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Summary

  • Due to cold weather, speculation, and momentum, natural gas price almost doubled in just 3 months, exceeding $6/MMbtu.
  • The natural gas bubble burst quickly, and the price dropped down to $4.6/MMbtu a few days later.
  • Although there is more drop in the cards over the coming weeks, a prudent investor can make money from the natural gas without shorting it at the current levels.

Introduction

Natural gas is one of the most popular commodities in the world, and often ranks among the CME Group's most traded futures contracts. It has a cyclical behavior on an annual basis, giving investors the chance to reap significant rewards if they time their bets correctly.

For instance, many investors enjoyed some eye-popping gains in Q1 2014, when the nat gas price exceeded $6/MMbtu. As a result, the bullish ETFs (NYSEARCA:UNG), (NYSEARCA:BOIL) and (NYSEARCA:UGAZ) hit new 12-month highs, as shown below:

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and

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and

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However, when the price surpassed $6/MMbtu, I was against that buying frenzy. To me, those wild moves were unsustainable, and there was not any rational explanation of those trading patterns. In fact, when the price exceeded $6/MMbtu, I warned buyers, presenting 12 reasons why that sky-high natural gas price was not here to stay.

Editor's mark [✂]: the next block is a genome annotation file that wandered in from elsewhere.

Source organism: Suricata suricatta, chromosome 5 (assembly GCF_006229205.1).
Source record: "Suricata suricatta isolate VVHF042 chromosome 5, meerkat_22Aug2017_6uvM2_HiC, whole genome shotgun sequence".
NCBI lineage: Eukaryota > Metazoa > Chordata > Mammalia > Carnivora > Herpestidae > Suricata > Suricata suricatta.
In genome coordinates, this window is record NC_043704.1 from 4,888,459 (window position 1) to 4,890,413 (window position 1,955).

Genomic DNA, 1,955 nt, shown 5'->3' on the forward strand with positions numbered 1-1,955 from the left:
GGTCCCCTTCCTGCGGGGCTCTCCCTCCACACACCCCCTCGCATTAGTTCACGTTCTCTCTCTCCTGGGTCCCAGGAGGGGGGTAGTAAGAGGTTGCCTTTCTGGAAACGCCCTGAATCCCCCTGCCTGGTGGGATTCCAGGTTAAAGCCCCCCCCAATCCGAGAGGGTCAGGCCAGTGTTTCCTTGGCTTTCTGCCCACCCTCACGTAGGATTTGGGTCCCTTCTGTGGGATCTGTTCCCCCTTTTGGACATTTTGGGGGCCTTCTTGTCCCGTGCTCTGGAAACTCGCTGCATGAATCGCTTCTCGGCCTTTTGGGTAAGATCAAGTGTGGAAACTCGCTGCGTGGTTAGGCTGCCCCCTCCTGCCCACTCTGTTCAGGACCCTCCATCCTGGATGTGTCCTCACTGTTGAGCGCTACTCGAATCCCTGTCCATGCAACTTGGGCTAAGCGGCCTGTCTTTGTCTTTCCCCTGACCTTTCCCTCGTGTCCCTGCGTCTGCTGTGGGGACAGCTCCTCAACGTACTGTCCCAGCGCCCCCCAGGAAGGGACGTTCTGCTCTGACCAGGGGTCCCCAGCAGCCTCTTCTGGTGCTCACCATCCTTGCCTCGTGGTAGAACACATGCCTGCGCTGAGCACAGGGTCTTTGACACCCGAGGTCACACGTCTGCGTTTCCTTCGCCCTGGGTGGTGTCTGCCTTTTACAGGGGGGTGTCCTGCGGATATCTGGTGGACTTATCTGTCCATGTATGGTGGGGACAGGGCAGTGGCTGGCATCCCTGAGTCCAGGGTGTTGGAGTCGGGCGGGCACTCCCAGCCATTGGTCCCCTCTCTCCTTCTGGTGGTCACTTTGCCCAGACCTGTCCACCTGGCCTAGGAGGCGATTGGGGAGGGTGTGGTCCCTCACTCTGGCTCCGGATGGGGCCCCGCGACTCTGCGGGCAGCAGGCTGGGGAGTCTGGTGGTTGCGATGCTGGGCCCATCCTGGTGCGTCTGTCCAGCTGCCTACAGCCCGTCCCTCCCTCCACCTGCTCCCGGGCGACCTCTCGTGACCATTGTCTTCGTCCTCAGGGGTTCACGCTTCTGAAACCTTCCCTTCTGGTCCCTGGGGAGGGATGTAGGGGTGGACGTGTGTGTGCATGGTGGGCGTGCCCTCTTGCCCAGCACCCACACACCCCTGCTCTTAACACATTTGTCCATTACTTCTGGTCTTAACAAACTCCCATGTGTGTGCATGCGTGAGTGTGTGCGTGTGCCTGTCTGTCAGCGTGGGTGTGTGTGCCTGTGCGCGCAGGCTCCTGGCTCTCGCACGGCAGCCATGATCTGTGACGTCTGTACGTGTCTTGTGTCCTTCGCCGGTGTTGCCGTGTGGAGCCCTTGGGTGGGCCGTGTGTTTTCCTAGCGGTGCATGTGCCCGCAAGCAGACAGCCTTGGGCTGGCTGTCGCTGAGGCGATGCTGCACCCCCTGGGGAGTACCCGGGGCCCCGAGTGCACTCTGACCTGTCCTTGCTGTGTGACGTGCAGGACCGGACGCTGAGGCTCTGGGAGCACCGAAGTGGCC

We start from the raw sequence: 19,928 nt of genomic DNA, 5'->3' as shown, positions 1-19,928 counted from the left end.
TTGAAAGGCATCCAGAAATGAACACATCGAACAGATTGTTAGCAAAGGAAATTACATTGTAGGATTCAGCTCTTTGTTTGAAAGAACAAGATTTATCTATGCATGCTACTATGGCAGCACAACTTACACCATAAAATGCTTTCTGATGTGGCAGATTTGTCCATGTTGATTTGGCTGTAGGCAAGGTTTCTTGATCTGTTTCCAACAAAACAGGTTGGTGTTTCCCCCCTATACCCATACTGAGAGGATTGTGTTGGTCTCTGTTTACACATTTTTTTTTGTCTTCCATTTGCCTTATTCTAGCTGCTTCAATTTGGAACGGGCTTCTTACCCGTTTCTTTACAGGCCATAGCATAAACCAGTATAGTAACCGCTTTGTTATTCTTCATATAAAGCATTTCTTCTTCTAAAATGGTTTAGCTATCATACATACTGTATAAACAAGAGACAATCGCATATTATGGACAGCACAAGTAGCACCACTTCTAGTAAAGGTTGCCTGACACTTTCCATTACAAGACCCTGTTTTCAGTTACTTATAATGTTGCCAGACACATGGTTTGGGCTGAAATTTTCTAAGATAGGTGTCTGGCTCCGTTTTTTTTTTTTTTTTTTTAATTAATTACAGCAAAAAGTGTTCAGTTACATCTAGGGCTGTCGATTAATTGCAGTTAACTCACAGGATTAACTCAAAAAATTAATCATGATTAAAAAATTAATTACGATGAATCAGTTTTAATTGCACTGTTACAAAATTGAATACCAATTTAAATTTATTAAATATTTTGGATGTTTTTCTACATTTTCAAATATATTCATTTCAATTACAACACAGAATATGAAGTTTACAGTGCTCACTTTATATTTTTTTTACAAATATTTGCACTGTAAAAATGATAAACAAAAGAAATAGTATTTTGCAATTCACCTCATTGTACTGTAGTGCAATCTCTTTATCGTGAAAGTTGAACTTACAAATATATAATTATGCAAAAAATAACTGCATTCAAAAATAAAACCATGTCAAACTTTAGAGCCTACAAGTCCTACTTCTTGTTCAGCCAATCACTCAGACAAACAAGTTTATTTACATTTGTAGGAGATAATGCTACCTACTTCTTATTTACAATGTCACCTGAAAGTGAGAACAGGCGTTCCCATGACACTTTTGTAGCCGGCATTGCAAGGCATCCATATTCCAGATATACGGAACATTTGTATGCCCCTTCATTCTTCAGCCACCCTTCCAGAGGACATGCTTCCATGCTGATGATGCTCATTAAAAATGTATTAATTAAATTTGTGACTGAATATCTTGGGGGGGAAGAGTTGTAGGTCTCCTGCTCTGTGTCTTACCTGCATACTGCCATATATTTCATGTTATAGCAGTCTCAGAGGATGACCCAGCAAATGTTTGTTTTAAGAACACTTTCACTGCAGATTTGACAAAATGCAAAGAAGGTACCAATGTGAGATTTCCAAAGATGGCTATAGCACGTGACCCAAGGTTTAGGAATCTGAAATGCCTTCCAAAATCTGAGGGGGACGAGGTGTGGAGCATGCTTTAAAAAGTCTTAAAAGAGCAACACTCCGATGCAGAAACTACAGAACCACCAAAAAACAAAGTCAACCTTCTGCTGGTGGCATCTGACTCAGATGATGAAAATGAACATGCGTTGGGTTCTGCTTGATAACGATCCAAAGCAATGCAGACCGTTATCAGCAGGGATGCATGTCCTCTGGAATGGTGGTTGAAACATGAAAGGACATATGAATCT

I also shorted natural gas by buying the bearish ETFs (NYSEARCA:KOLD) and (NYSEARCA:DGAZ) at $39.5 and $2.93 respectively, as disclosed. I sold them about one week later, locking profits of ~20% and ~30% respectively, as disclosed. My article is here.

A Falling Wedge Or A Falling Knife?

The long-awaited warm-up begins this week. Spring and fall see the weakest demand for natural gas in the U.S, as the absence of extreme temperatures curbs the need for heating and air conditioning. This time is no different. Seasonably mild temperatures are expected to settle in the eastern U.S. in the coming days to mark spring's arrival. Updated weather-forecasting models call for above-normal temperatures across many densely populated areas in the U.S. in the next days.

Based on the latest report of March 2014, the Energy Information Administration (EIA) revised up its estimates for 2014, and predicts the nat gas price will reach an annual rate of $4.44/MMBtu, which is approximately 20% higher than in 2013. The Henry Hub natural gas spot price averaged $3.73/MMBtu in 2013. The EIA also estimates that the natural gas production will increase by 2.2% during 2014, and consumption is also projected to rise to 70.2 Bcf/day in 2014.